“Let the next president decide where we are, make the policy call at that point, and then you can go back at it big time,” Barrett said.


Reid continues to state that Yucca Mountain will not be revived as long as he is in Congress, and as long as Obama is around, and perhaps even the president after that

“Yucca Mountain is gone,” Reid told reporters in Nevada last month. “For someone to talk about it being restarted all you have to do is talk to Barack Obama, that won’t happen. And I am sure his successor will feel the same way.”

Sen. Dean Heller, R-Nev., who sits on the Senate Energy Committee, said he too “will continue to defend Nevada from the efforts of outsiders to dump nuclear waste in our state against our will.”

But Nevadans in the 4th Congressional District on Tuesday elected Republican Cresent Hardy to Congress, and he has said he would favor storing nuclear waste at Yucca Mountain if it could be determined safe.

“I don’t think there’s a better place for it,” Hardy said at an April 3 candidate forum in Mesquite. “My belief is if it passes all the criteria of safety of the state of Nevada, I think it’s a great area for it. I believe that it actually can create many new jobs in the state of Nevada. … If Nye County wants it then we start moving forward. I believe it’s a great spot for economic development.”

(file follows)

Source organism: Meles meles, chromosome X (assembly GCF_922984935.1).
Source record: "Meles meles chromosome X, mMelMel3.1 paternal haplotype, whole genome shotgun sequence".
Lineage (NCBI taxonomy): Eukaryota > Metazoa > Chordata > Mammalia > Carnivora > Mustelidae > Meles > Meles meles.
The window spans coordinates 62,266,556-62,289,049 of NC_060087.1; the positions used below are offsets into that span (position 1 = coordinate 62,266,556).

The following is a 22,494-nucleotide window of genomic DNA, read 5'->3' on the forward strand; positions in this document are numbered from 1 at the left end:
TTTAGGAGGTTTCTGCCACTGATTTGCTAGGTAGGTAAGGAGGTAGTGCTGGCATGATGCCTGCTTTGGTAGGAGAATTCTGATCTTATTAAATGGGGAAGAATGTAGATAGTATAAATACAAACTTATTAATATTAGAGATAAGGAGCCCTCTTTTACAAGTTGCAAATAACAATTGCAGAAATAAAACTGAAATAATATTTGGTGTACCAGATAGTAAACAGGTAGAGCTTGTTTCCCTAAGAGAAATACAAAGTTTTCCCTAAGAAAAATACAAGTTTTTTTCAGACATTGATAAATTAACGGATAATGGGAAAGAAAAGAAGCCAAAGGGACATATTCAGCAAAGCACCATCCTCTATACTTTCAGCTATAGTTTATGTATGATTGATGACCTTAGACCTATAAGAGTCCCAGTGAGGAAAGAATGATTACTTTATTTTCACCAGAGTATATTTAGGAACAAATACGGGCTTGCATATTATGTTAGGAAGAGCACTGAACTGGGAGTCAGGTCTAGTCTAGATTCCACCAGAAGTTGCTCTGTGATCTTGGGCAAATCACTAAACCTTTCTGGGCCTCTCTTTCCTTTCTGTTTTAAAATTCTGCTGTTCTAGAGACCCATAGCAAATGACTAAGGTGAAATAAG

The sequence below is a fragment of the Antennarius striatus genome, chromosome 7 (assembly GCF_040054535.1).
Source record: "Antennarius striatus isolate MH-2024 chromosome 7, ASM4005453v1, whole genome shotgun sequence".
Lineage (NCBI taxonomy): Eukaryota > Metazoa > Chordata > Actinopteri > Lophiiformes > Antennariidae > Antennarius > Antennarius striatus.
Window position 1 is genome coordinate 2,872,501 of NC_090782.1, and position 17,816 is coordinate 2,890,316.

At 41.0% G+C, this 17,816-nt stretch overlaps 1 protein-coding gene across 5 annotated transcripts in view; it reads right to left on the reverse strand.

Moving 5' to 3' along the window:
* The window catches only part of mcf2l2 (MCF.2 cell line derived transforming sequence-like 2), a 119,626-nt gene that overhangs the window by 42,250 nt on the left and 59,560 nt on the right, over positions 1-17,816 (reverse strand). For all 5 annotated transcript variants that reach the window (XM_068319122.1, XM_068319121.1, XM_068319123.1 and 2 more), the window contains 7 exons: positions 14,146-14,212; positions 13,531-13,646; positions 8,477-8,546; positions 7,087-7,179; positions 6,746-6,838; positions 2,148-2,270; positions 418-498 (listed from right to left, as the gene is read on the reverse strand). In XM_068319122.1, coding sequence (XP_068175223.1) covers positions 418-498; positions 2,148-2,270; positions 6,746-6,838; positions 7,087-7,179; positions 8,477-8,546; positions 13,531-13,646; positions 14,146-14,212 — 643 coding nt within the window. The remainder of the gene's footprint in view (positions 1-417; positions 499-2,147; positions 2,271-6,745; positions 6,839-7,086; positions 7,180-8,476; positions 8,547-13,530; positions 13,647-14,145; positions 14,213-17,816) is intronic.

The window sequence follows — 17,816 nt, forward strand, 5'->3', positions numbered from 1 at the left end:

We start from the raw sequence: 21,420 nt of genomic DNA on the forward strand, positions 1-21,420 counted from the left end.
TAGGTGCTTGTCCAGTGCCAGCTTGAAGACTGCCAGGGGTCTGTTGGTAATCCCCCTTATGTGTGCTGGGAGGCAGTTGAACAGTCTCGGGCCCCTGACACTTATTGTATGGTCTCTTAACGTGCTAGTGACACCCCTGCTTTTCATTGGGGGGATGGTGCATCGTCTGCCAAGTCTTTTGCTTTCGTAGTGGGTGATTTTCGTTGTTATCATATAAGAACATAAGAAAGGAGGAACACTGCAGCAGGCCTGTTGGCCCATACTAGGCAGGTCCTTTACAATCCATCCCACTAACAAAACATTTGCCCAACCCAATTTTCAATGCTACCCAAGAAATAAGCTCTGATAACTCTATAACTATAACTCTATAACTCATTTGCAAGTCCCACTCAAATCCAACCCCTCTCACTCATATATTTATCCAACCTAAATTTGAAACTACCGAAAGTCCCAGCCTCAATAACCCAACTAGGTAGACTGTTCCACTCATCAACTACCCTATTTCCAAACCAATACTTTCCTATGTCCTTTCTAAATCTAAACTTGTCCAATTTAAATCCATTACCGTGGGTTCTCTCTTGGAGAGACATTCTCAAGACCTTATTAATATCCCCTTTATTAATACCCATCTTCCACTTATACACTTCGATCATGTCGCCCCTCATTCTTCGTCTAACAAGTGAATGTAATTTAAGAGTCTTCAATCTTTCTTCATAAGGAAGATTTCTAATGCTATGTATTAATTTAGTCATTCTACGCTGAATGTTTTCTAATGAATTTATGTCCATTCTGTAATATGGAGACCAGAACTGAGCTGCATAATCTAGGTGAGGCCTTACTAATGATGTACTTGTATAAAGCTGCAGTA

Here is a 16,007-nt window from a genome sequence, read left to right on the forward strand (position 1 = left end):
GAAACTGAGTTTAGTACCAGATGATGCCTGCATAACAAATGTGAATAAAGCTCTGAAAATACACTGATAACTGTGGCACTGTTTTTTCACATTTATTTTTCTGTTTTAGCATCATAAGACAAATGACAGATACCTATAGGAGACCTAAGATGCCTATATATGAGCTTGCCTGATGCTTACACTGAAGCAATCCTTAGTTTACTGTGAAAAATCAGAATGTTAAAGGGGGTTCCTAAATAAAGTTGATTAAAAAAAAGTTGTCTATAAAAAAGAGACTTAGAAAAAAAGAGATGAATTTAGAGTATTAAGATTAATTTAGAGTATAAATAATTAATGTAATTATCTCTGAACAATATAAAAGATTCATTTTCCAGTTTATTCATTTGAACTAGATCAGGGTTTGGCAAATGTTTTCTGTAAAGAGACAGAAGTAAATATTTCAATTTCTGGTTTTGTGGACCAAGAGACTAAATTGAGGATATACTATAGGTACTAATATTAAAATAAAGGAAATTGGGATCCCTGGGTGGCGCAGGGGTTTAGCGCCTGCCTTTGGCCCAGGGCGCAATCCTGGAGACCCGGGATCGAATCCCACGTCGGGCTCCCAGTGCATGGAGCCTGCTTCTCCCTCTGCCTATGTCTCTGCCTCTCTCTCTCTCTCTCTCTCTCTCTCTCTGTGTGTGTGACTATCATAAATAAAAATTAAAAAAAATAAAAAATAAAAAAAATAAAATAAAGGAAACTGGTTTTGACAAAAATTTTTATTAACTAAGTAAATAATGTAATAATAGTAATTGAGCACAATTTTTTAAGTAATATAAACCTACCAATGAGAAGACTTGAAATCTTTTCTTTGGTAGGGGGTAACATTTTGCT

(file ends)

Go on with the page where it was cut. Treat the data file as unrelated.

Hardy would be the first Nevada member of Congress in recent history to declare himself open to a Yucca repository. In the state’s new delegation, Reid, Heller and Democratic Rep. Dina Titus are against it. The positions of Republicans Joe Heck and Mark Amodei are more nuanced — they oppose a repository but say they would be open to utilizing the Yucca site 100 miles northwest of Las Vegas for nuclear waste-related research and activities.

Yucca Mountain supporters in Congress are expected to embrace Hardy and point to him as the face of Nevadans who favor a repository but whose voices, they say, are drowned out by state leaders.

But playing up Yucca Mountain also carries a risk for Republicans. Reid is up for re-election, and on Friday was declared by Washington Post political analysts as the second most likely to be defeated in 2016.

If the GOP believes Reid can be knocked off, do they want to revive Yucca Mountain as a campaign issue in a state where the Republican candidate, if it is Gov. Brian Sandoval or someone else, also might be opposed to the project?

Barrett said 2016 could test how much Nevadans care about Yucca Mountain.

“How high is this issue on the minds of Nevada voters?” Barrett asked. “How potent and powerful could it be in 2016? I honestly don’t know.”

Contact Stephens Washington Bureau Chief Steve Tetreault at or 202-783-1760. Find him on Twitter: @STetreaultDC.